NEW YORK, Aug 15 (Reuters) - A U.S. judge ruled that a lawsuit claiming Chevron Corp. (CVX.N) violated human rights in Nigeria should proceed, throwing out some charges against the U.S. oil company but leaving the centerpiece of the plaintiffs’ case intact.
A group of Nigerians filed suit against Chevron in May 1999, charging that Chevron Nigeria recruited Nigerian military and police personnel to fire weapons on Nigerians staging a protest at a Chevron oil platform in 1998, killing two.
They also claim the company was complicit in an attack on two villages in the Niger Delta, during which at least four villagers were killed.
Judge Susan Illston of the U.S. District Court for the Northern District of California gave summary judgment on Tuesday in favor of Chevron on some issues — throwing out, for instance, claims of property damages by the villagers.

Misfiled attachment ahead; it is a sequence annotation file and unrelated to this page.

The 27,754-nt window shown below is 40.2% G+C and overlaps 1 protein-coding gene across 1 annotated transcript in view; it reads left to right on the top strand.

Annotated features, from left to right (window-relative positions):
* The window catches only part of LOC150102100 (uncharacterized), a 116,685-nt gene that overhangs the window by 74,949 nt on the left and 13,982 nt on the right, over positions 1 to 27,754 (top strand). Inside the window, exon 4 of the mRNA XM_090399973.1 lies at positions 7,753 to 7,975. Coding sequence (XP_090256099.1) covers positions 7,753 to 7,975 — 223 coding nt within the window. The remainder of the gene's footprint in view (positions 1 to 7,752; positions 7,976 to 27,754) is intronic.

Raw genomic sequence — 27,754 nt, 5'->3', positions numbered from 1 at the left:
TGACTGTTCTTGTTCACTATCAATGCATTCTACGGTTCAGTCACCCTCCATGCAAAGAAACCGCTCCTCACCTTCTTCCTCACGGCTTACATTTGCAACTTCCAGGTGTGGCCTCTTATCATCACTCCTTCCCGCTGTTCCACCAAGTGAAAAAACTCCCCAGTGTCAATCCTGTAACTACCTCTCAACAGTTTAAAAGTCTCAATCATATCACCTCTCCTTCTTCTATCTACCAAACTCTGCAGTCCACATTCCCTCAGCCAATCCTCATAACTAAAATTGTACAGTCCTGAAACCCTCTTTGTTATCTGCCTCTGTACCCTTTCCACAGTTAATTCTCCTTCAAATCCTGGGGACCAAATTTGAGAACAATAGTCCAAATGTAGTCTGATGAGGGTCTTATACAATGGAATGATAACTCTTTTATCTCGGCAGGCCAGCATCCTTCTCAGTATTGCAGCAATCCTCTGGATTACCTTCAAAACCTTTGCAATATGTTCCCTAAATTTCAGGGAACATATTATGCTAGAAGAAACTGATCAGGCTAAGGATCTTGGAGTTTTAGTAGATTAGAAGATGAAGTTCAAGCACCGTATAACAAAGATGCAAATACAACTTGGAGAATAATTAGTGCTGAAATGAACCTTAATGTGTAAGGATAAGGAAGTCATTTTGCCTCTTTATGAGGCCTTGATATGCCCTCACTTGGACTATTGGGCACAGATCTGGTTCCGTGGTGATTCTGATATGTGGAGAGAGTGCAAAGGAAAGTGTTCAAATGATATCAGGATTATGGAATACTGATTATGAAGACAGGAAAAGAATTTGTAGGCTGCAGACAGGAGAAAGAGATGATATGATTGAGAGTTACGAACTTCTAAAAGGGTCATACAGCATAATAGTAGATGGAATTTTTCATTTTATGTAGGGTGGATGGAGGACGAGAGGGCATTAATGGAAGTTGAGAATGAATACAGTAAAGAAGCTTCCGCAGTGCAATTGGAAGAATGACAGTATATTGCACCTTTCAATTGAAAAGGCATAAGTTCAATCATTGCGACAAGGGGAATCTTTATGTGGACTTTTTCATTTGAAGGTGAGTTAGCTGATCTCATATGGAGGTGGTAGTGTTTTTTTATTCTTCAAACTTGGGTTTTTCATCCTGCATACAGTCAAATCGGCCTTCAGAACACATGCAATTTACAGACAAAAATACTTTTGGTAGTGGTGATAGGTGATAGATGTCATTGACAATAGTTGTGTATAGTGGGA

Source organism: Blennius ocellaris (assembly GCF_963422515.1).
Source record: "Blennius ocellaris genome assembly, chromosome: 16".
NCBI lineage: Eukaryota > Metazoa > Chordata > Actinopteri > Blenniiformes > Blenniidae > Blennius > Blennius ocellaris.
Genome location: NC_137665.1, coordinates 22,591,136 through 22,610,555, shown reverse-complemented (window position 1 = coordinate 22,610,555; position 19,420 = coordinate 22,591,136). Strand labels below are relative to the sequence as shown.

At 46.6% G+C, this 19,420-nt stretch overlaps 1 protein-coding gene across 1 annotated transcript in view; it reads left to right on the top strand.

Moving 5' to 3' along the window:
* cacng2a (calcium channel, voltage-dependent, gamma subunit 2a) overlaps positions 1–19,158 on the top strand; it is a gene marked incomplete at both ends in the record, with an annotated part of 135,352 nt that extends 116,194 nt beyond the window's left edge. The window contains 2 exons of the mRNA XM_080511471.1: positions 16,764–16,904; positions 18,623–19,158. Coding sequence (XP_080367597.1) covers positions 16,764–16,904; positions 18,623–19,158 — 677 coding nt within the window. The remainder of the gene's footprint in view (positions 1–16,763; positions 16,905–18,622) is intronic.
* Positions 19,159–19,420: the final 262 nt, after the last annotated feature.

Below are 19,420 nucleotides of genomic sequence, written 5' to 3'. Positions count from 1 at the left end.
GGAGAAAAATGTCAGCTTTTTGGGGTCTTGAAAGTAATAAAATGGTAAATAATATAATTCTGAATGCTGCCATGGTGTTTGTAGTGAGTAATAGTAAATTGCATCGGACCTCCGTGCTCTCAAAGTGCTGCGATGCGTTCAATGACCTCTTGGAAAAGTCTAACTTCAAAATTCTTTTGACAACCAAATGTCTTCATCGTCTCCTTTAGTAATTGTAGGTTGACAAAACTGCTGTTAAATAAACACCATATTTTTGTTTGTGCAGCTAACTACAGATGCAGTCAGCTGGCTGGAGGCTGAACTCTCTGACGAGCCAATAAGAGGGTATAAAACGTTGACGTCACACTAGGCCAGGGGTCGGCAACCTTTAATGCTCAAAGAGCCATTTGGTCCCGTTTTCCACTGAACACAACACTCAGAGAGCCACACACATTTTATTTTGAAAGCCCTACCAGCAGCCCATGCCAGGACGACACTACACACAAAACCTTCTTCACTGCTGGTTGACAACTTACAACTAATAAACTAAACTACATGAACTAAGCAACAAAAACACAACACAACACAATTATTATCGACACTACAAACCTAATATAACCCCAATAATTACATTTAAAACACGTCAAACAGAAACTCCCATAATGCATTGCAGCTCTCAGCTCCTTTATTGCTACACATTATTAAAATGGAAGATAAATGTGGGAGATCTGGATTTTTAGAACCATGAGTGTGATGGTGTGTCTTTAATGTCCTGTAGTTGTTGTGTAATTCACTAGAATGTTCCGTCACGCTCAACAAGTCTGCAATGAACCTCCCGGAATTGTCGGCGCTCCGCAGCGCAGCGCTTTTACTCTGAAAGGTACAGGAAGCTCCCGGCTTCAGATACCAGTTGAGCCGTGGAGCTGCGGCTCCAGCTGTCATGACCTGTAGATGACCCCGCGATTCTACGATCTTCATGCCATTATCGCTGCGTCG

But the judge allowed wrongful death and other suits to proceed and reinstated some human rights claims against Chevron.
“A jury could conclude that Chevron Nigeria Ltd. had the power to hire, supervise, and train the government security forces, and that Chevron Nigeria Ltd. did so, or failed to do so, negligently,” Illston said in one order.
She said that a jury could also conclude that the company’s hiring and failure to train the security forces were a proximate cause of the alleged injuries of the victims.
“The court correctly refused to let narrow legalistic excuses allow Chevron to escape responsibility for these brutal attacks,” Rick Herz, litigation coordinator at EarthRights International and a lawyer for the Nigerians, said in a statement.
“The court’s ruling reaffirms that corporations who are complicit in human rights abuses can be held accountable, regardless of where those abuses occur.”
Cindy Cohn, another lawyer for the plaintiffs, said no date has been set for the trial, but she expects it to begin within a year.
Chevron was not immediately available for comment. (Reporting by Michael Erman)